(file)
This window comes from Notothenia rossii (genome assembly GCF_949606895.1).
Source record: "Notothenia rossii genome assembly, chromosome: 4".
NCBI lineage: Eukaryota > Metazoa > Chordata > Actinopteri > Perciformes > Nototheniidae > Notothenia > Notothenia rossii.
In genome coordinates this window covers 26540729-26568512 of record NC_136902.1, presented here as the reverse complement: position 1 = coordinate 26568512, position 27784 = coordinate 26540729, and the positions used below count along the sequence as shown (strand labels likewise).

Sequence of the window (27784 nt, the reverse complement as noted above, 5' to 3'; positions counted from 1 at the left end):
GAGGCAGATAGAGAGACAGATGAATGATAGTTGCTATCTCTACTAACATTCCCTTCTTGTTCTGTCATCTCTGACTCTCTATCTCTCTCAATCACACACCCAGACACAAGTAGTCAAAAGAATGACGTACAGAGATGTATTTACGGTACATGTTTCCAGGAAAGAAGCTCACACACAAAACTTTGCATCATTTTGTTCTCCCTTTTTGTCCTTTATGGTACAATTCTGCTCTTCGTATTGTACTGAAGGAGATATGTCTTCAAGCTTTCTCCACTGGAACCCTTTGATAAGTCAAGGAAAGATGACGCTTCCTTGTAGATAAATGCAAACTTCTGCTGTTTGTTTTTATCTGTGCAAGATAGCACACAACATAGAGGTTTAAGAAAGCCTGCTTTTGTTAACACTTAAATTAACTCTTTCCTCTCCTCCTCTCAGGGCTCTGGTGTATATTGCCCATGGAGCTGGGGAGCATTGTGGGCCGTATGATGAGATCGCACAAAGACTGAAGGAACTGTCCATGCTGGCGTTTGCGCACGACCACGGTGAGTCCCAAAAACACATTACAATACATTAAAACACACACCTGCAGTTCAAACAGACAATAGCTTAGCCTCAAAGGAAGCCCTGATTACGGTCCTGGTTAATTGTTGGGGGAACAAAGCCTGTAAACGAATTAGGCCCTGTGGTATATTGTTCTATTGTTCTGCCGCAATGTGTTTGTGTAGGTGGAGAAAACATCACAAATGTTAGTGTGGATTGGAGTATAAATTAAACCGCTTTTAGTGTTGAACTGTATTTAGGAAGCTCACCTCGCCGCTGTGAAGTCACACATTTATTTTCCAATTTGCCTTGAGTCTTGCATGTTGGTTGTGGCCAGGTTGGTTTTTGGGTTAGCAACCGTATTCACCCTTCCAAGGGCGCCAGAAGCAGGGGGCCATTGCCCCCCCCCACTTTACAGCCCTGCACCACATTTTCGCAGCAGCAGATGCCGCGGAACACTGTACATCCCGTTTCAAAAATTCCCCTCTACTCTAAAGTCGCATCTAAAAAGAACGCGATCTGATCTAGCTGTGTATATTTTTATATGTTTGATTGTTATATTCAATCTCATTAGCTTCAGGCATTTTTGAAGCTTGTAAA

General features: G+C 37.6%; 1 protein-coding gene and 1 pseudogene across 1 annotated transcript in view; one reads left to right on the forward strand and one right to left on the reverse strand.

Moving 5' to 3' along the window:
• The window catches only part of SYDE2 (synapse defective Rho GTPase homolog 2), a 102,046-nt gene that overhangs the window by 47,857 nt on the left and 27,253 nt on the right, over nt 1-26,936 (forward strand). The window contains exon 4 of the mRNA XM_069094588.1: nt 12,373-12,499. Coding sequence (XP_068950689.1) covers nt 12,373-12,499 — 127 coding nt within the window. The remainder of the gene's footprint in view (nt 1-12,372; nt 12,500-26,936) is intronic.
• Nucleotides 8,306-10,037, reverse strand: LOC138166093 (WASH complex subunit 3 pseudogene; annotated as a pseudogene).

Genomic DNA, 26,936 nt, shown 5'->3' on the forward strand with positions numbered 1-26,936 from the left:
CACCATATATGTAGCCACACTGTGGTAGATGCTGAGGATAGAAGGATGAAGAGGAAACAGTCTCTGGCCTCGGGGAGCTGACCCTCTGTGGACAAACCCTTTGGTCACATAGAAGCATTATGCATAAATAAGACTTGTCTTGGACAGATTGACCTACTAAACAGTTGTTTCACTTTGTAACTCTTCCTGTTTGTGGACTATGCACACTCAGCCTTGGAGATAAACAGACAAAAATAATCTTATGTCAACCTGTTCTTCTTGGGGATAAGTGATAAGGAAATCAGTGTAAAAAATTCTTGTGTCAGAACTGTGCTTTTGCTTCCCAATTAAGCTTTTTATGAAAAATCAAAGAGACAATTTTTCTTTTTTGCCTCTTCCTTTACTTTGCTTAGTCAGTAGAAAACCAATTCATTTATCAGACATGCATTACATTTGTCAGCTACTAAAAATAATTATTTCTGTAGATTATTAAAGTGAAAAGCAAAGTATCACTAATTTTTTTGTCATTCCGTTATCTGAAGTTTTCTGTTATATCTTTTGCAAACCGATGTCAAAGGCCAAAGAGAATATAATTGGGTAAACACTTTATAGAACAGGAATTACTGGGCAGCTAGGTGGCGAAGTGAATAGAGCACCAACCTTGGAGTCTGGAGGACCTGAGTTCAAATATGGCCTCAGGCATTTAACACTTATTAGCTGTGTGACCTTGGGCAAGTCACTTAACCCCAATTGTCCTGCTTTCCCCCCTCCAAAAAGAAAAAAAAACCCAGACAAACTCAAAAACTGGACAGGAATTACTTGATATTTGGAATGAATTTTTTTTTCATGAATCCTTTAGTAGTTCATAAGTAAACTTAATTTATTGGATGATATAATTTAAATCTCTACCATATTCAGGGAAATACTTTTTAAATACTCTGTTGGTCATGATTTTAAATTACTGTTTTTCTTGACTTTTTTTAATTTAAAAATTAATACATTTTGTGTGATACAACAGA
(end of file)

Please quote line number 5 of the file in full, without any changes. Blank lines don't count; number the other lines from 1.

Sequence of the window (27784 nt, the reverse complement as noted above, 5' to 3'; positions counted from 1 at the left end):